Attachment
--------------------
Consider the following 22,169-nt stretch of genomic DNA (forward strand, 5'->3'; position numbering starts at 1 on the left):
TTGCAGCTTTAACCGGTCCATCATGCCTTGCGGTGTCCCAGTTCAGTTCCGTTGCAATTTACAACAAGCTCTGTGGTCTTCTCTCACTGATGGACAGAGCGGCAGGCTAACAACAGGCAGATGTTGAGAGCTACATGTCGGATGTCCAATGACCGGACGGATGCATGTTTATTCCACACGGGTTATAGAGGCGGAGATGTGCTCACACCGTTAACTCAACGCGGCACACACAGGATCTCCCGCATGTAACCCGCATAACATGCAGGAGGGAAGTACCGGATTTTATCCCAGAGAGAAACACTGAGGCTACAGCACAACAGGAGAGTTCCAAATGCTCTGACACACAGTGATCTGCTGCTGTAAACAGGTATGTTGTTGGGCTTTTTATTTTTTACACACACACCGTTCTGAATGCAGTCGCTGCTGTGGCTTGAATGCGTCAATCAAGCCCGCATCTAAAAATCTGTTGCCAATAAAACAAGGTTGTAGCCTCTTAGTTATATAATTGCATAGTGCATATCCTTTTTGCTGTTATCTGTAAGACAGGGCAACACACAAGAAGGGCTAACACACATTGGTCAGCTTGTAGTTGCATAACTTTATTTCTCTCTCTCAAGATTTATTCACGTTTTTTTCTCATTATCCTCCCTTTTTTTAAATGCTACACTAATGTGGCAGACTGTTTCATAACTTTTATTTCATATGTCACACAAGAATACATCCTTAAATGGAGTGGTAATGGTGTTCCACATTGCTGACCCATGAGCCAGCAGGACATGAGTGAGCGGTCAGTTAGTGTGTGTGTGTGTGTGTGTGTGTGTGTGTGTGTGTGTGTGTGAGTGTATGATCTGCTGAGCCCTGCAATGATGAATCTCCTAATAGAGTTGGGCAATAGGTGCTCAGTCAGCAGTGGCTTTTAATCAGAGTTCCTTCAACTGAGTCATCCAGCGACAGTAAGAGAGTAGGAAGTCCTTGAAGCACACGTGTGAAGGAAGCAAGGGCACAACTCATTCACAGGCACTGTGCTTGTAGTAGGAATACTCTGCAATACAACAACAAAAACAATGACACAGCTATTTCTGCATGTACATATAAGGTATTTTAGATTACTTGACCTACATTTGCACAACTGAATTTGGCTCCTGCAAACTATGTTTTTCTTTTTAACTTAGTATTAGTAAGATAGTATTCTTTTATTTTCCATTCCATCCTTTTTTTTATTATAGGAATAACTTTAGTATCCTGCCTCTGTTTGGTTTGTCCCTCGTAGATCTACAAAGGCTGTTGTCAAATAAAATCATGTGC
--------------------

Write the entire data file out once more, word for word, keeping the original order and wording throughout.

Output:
Consider the following 22,169-nt stretch of genomic DNA (forward strand, 5'->3'; position numbering starts at 1 on the left):
TTGCAGCTTTAACCGGTCCATCATGCCTTGCGGTGTCCCAGTTCAGTTCCGTTGCAATTTACAACAAGCTCTGTGGTCTTCTCTCACTGATGGACAGAGCGGCAGGCTAACAACAGGCAGATGTTGAGAGCTACATGTCGGATGTCCAATGACCGGACGGATGCATGTTTATTCCACACGGGTTATAGAGGCGGAGATGTGCTCACACCGTTAACTCAACGCGGCACACACAGGATCTCCCGCATGTAACCCGCATAACATGCAGGAGGGAAGTACCGGATTTTATCCCAGAGAGAAACACTGAGGCTACAGCACAACAGGAGAGTTCCAAATGCTCTGACACACAGTGATCTGCTGCTGTAAACAGGTATGTTGTTGGGCTTTTTATTTTTTACACACACACCGTTCTGAATGCAGTCGCTGCTGTGGCTTGAATGCGTCAATCAAGCCCGCATCTAAAAATCTGTTGCCAATAAAACAAGGTTGTAGCCTCTTAGTTATATAATTGCATAGTGCATATCCTTTTTGCTGTTATCTGTAAGACAGGGCAACACACAAGAAGGGCTAACACACATTGGTCAGCTTGTAGTTGCATAACTTTATTTCTCTCTCTCAAGATTTATTCACGTTTTTTTCTCATTATCCTCCCTTTTTTTAAATGCTACACTAATGTGGCAGACTGTTTCATAACTTTTATTTCATATGTCACACAAGAATACATCCTTAAATGGAGTGGTAATGGTGTTCCACATTGCTGACCCATGAGCCAGCAGGACATGAGTGAGCGGTCAGTTAGTGTGTGTGTGTGTGTGTGTGTGTGTGTGTGTGTGTGTGTGTGAGTGTATGATCTGCTGAGCCCTGCAATGATGAATCTCCTAATAGAGTTGGGCAATAGGTGCTCAGTCAGCAGTGGCTTTTAATCAGAGTTCCTTCAACTGAGTCATCCAGCGACAGTAAGAGAGTAGGAAGTCCTTGAAGCACACGTGTGAAGGAAGCAAGGGCACAACTCATTCACAGGCACTGTGCTTGTAGTAGGAATACTCTGCAATACAACAACAAAAACAATGACACAGCTATTTCTGCATGTACATATAAGGTATTTTAGATTACTTGACCTACATTTGCACAACTGAATTTGGCTCCTGCAAACTATGTTTTTCTTTTTAACTTAGTATTAGTAAGATAGTATTCTTTTATTTTCCATTCCATCCTTTTTTTTATTATAGGAATAACTTTAGTATCCTGCCTCTGTTTGGTTTGTCCCTCGTAGATCTACAAAGGCTGTTGTCAAATAAAATCATGTGC